Within weeks of the abortive attempt to pass the documents to Randles, Timothy Good – who was also working on a book about the UFO conspiracy, Above Top Secret (1987) – was offered another part of the MJ-12 material. Unlike Randles, Good accepted, and this led to the article in The Observer in May 1987. The article then persuaded the American researchers to finally release their documents. Another modern myth had been created and the goal of a three year long disinformation campaign had finally bore fruit.

Good went on to write a series of international bestsellers about contact between aliens and world governments, which raised the public profile of UFOs and extraterrestrials and opened the way for other mainstream books on the subject. The result has been a greater acceptance of the Contact Scenario in Britain and the belief in extra-terrestrial lifeforms. What is less known, is that in later years, more MJ-12 documents were “disseminated”. In late 1992, three new MJ-12 documents were received by Timothy Cooper… who would later end up writing a book with Richard Doty. In his discussion of these documents, even Friedman admits that these papers are reproductions, retyped and slightly changed versions of old memos or letters. In short: forgeries, in which a “standard” classified memo is altered to make it appear as if it originated from the fictional MJ-12 group, whereby references to aliens and UFOs have been inserted in the memo. In March 1994, Don Berliner, a member of the board of FUFOR, received another MJ-12 document. It was once again on a roll of film, this time mailed from Wisconsin. It purported to be the “Majestic 12 Group Special Operations Manual: Extra-terrrestrial Entities and Technology, Recovery and Disposal, dated April 1954.”

Indeed, FUFOR, under the leadership of Maccabee, was the “UFO authority” that had adopted the documents and through Friedman promoted them. A former US Navy physicist, Dr. Bruce Maccabee is a leading and influential advocate of the Extraterrestrial Hypothesis and the Contact Scenario. Maccabee became prominent in the UFO field in the mid 1970s, and his rise was due to his claim that he had evidence that the CIA were withholding thousands of files relating to UFOs – a claim that has greatly encouraged the belief in a cover-up and, by extension, that there is something to be covered up. While supporting many of the more sensational UFO cases, Maccabee has also used his influence to down-play evidence that supports a more conventional explanation. For example, when the declassified CIA documents relating to the use of UFOs as a cover for spyplane sightings were released in 1997, he argued vociferously – and successfully – that these were of no significance. Maccabee worked closely with William Moore, for example on the alleged UFO landing near Kirtland AFB in 1980 – using information supplied by Sergeant Richard Doty.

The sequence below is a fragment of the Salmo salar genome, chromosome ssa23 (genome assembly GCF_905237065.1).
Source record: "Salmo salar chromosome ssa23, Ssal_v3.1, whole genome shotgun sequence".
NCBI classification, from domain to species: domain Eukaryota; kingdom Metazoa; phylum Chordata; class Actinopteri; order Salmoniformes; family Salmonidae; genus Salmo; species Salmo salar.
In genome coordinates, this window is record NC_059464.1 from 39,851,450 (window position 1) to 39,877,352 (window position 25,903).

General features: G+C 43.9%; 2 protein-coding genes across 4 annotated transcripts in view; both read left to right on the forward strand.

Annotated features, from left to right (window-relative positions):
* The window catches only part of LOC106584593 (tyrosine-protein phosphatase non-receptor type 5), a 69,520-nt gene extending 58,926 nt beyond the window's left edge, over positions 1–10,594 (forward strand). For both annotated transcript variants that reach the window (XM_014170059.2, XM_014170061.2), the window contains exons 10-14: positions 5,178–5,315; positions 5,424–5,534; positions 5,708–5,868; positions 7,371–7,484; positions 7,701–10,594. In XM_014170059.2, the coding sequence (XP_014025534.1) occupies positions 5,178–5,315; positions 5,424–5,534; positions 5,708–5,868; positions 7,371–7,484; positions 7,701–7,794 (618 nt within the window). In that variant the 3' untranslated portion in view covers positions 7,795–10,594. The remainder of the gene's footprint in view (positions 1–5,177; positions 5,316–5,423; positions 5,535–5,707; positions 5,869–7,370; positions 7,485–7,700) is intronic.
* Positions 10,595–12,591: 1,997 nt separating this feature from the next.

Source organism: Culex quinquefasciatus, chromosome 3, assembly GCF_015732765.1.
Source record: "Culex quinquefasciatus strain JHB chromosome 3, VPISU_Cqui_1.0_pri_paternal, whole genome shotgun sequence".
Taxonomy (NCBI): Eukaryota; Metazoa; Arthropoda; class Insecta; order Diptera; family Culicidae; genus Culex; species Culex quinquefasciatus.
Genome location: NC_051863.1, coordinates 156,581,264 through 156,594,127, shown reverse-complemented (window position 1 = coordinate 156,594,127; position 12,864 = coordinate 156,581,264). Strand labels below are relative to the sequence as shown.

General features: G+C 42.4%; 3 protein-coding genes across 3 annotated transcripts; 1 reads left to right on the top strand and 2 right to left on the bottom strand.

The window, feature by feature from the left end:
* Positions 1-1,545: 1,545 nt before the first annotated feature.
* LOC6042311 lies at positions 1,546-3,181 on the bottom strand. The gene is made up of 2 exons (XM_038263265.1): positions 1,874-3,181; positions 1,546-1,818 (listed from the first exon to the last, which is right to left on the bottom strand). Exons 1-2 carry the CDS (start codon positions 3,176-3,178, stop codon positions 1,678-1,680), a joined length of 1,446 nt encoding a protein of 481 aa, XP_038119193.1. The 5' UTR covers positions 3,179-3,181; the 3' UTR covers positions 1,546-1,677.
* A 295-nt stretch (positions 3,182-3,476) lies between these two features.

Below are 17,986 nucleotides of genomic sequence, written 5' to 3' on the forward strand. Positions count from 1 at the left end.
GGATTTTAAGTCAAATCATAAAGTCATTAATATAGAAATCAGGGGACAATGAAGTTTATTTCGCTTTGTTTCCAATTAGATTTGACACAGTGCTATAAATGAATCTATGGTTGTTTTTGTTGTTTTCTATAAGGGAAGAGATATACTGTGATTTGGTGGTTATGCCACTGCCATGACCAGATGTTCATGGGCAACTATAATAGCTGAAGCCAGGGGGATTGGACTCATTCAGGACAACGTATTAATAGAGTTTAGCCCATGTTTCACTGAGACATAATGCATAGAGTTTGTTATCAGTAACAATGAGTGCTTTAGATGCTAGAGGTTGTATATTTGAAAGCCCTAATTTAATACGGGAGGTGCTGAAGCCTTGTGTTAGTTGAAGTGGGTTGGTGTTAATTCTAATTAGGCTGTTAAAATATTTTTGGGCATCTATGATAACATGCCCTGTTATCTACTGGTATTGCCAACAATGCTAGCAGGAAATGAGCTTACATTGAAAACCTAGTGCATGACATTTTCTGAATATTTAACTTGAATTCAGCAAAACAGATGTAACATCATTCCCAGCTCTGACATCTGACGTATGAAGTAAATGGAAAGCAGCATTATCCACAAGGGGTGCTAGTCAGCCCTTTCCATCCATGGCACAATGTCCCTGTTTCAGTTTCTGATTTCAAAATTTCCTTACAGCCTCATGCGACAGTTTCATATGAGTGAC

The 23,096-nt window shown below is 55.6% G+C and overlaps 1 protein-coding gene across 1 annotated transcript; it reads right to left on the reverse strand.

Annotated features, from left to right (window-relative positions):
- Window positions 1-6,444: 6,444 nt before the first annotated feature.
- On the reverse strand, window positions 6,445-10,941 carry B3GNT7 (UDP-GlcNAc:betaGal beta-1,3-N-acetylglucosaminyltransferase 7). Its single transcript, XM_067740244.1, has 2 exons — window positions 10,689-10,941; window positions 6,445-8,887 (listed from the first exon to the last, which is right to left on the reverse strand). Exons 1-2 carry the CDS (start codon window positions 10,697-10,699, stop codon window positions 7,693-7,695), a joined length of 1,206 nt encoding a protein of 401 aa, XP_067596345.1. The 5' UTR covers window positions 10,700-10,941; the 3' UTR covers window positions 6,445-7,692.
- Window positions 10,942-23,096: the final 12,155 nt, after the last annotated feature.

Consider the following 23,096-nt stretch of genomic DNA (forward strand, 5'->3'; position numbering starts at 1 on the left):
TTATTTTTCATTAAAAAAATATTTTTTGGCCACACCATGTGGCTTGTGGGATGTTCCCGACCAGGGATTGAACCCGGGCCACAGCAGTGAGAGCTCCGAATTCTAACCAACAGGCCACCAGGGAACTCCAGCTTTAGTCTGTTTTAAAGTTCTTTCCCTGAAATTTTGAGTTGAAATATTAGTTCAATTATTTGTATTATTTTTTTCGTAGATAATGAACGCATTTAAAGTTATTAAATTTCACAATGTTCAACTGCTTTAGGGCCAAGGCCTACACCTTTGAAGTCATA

When Moore made his confession in 1989, he stated that four other very prominent American UFO researchers were also working for AFOSI, but refused to name them. In 1993, fellow UFO researchers discovered that Maccabee maintained closer links with the CIA than he had publicly revealed. When challenged, he admitted that, since 1979, he indeed had regularly briefed the CIA at their Langley, Virginia headquarters on developments in the UFO field, but denied that his involvement went any deeper than that. What Maccabee failed to explain is why he kept this secret for 14 years.

It is ironic that a leading member of an organisation that is pledged to challenge official secrecy about UFOs – and one of the main proponents of the idea that the CIA are withholding thousands of documents on the subject – should have such a long-standing, secret relationship with that very agency. Maccabee’s reassurances failed to convince many, including his close friend and fellow FUFOR board member, Richard Hall. But if anyone should be seen as “Mister MJ-12”, it is Richard Doty. When Doty approached Moore, the latter stated that his reason for cooperating with AFOSI was the promise that, in return for passing that agency information about his fellow researchers and for disseminating disinformation to throw certain researchers off the track, he would be given privileged information about the US government’s knowledge of UFOs. Somewhat naively, Moore accepted this story – although the evidence is that the information that he was given, and on which he based his books, was the actual disinformation. It was Doty who told Moore that a live extraterrestrial had been captured after another crash in New Mexico, and had lived until 1952. Since then, a series of other extraterrestrials had allegedly been sent as “ambassadors”. Doty also spoke of a treaty between the US government and the aliens. It was Doty who showed Linda Moulton Howe the “classified document” in 1983. Like Shandera, Howe was contacted by Doty and Jerry Miller, a former researcher on Project Blue Book, in 1982 after she had made a TV documentary on “cattle mutilations” that argued in favour of a link with UFOs. Doty promised Howe film footage of the aliens which, needless to say, failed to materialise. Why did Doty approach documentary producers? Why not leading academics? Or politicians? As is well-known, documentary makers are out to get sensational angles, in which whether or not the story is factual, is often of secondary importance. The MJ-12 papers were, of course, the “right stuff” to dangle in front of television producers’ noses. And Doty did precisely that. It seems, however, that none took the bait and instead, three years later, the British waters were tested, where the search for a person who would go public with the documents was successful. In the 1980s, Doty had focused on television documentary makers in his efforts to spread the word of the MJ-12 documents. In the 1990s, UFOs went mainstream, largely with the help of Hollywood and “The X-Files”. The similar “Dark Skies” was a somewhat popular but not long-lived series about MJ-12, showing the success of MJ-12 within the context of Hollywood and television. But what is perhaps less known is that Doty resigned from the Air Force… to become a consultant for “The X Files” and Spielberg’s “Taken”, probably the most notorious fictional promotions of MJ-12 and a government conspiracy aimed to keep the “alien truth” hidden. Hollywood helped cement the idea of a government UFO cover-up and the existence of MJ-12, whereas within the UFO community, the MJ-12 documents remained extremely controversial. Remarkably, books that promoted the idea of a government UFO cover-up were able to win massive contracts, whereas dissenting voices, or more technical analyses such as Friedman’s review of the MJ-12 papers, received a much smaller distribution. If there was a massive UFO cover-up in place, why did “the government” allow so many books arguing for this cover-up to be published? Why were they not debunked, for many contained errors, exaggerations and often plain lies.